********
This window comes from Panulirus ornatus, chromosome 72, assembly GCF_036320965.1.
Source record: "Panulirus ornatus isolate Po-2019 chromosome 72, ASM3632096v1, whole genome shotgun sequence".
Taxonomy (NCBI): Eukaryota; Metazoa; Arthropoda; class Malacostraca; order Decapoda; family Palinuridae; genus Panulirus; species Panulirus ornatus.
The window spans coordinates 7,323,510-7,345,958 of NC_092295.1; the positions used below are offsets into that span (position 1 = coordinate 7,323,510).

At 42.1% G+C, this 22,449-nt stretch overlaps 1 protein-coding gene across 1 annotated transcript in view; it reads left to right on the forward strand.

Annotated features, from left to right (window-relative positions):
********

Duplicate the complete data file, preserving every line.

This window comes from Panulirus ornatus, chromosome 72, assembly GCF_036320965.1.
Source record: "Panulirus ornatus isolate Po-2019 chromosome 72, ASM3632096v1, whole genome shotgun sequence".
Taxonomy (NCBI): Eukaryota; Metazoa; Arthropoda; class Malacostraca; order Decapoda; family Palinuridae; genus Panulirus; species Panulirus ornatus.
The window spans coordinates 7,323,510-7,345,958 of NC_092295.1; the positions used below are offsets into that span (position 1 = coordinate 7,323,510).

At 42.1% G+C, this 22,449-nt stretch overlaps 1 protein-coding gene across 1 annotated transcript in view; it reads left to right on the forward strand.

Annotated features, from left to right (window-relative positions):